Sen. Vitter: EPA Email Dump Is ‘Incredibly Fishy’

By Elizabeth Harrington | January 16, 2013 | 10:43 AM EST

EPA Administrator Lisa Jackson used the name 'Richard Windsor' for her secondary, nonpublic email address. (AP Photo)

( – Sen. David Vitter (R-La.) says the Environmental Protection Agency’s response to a Freedom of Information Act request involving Administrator Lisa Jackson’s nonpublic email account is "incredibly fishy."

“This strikes me as incredibly fishy and begs a number of important questions,” said Vitter, the ranking member of the Senate Committee of Environment and Public Works.

"The EPA needs to honor the President’s pledge of transparency and release these documents without redaction of the Administrator’s email address – a big first step toward removing the blanket of secrecy in this agency."

As reported, the EPA late Monday complied with a court order to release emails from secondary or “alias” email accounts used by Jackson. Attorney Chris Horner of the free-market Competitive Enterprise Institute discovered that Jackson was using an email account in the name of “Richard Windsor,” apparently to send messages on the administration's coal policy. Using the alias would shield those communications from Freedom of Information Act (FOIA) requests.

It is unclear, however, if the 2,100 emails the EPA released on Monday came from the "Richard Windsor" account, because the email address was redacted in the release, and replaced with the word “administrator.”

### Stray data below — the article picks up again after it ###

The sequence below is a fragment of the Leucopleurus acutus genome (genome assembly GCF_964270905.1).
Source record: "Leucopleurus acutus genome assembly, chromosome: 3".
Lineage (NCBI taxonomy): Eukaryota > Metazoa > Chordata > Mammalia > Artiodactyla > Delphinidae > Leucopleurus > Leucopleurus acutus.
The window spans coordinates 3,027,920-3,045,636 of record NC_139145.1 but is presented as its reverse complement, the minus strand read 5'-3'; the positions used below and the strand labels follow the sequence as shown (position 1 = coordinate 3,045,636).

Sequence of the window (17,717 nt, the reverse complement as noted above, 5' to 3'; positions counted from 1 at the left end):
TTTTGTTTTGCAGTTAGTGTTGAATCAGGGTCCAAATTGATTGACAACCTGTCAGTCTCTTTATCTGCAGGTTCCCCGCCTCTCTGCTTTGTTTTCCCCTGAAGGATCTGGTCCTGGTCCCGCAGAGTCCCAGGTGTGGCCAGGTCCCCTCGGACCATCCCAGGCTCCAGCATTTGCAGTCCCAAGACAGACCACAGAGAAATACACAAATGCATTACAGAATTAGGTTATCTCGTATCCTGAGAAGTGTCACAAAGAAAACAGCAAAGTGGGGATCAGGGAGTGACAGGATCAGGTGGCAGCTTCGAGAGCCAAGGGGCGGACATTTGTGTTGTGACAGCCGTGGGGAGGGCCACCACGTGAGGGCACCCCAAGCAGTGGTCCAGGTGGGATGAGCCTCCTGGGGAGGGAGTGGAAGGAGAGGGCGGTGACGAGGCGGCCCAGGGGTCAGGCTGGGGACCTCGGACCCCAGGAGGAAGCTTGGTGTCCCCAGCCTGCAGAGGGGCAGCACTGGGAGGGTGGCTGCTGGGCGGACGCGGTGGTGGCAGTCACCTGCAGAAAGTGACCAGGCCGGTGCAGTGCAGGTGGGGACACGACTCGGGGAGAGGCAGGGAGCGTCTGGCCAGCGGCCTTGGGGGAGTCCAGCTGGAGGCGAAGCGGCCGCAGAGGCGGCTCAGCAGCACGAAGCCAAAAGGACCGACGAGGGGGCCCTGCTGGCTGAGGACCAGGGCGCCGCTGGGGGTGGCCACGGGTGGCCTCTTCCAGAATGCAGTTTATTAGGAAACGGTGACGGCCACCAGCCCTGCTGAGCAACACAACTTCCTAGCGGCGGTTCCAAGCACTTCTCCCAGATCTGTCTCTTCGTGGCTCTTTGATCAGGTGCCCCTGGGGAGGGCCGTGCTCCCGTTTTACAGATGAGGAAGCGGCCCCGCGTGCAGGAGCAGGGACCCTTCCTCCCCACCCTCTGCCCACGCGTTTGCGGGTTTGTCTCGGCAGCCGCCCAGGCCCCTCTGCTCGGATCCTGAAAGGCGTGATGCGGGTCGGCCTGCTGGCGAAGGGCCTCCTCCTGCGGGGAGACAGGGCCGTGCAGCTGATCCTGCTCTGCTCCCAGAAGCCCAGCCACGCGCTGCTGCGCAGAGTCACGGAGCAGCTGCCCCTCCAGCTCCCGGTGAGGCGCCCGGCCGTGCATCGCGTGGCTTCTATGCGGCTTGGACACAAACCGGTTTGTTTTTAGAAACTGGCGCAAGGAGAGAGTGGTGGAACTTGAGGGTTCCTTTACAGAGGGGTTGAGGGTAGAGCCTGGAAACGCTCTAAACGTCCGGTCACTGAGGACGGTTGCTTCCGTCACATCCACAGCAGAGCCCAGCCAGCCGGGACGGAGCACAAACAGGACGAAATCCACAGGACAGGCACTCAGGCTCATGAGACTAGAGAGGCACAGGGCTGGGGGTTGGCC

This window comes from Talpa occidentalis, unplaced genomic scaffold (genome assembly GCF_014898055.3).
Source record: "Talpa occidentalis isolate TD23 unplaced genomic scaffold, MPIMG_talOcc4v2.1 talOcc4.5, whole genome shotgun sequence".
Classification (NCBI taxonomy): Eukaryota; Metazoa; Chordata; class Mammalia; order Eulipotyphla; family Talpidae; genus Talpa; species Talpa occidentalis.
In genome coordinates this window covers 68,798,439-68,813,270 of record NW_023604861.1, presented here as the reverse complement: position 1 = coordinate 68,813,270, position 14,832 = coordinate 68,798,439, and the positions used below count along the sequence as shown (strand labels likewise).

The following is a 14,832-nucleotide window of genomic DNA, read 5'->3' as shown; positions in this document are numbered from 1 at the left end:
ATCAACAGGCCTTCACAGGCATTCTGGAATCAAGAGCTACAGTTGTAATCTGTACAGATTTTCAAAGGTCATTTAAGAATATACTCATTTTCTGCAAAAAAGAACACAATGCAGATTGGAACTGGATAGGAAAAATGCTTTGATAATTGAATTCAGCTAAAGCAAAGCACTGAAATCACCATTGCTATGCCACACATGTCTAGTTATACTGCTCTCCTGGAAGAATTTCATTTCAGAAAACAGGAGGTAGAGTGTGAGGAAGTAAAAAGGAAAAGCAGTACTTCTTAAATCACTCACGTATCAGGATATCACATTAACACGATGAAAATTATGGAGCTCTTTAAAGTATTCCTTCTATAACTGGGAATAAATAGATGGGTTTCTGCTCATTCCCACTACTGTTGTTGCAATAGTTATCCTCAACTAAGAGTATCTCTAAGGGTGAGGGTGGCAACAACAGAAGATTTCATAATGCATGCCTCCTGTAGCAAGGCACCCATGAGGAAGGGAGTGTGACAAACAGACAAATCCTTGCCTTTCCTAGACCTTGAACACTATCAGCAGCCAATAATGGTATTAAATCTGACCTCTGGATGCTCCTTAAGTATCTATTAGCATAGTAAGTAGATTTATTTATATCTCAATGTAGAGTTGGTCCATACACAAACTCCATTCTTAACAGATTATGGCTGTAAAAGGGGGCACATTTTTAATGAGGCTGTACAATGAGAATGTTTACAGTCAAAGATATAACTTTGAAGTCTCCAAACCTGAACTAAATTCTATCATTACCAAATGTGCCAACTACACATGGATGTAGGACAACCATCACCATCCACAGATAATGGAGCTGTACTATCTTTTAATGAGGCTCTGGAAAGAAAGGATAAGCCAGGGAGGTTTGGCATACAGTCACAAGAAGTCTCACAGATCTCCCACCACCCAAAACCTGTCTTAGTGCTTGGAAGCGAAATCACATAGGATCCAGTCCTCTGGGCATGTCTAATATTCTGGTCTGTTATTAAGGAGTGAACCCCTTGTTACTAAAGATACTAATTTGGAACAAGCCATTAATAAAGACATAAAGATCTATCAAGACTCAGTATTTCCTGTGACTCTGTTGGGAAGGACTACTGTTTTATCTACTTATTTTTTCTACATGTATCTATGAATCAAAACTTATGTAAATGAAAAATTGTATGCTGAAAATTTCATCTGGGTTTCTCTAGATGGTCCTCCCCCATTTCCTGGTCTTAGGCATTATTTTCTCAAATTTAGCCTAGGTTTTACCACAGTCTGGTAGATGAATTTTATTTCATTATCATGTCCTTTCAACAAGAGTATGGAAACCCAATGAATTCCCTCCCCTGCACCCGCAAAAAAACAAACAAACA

Jackson admitted to using the false identity before announcing her resignation in December. The EPA has said that Jackson had only one secondary account ("Richard Windsor”), which she used for correspondence with EPA officials.

An EPA official told on Tuesday that the emails released on Monday --which almost entirely consisted of Washington Post news briefs and Google alerts for "Lisa Jackson"--were all from the "Windsor" account.

But Horner says it’s clear that Jackson has at least two secondary accounts: one showing her name in the sent to/from box; and another one that uses the alias “Richard Windsor.”  He is now questioning whether the EPA did in fact produce emails from the Windsor account, as the agency says.

The CEI provided with copies of internal emails sent to EPA staff from one of Jackson's secondary accounts, which reads "message from the administrator" in the sent field.  CEI says the emails it received on Monday look like those emails – not the ones that show “Richard Windsor” as the sender. On that basis, CEI believes Jackson had more than one secondary email account.

Vitter questioned why the email address has been redacted in the first place, saying it does not merit a personal privacy exemption that the EPA claimed under FOIA.

"If ‘Richard Windsor’ is no more than a standard work email account, why not share the unredacted versions and prove it to the American public?” Vitter said.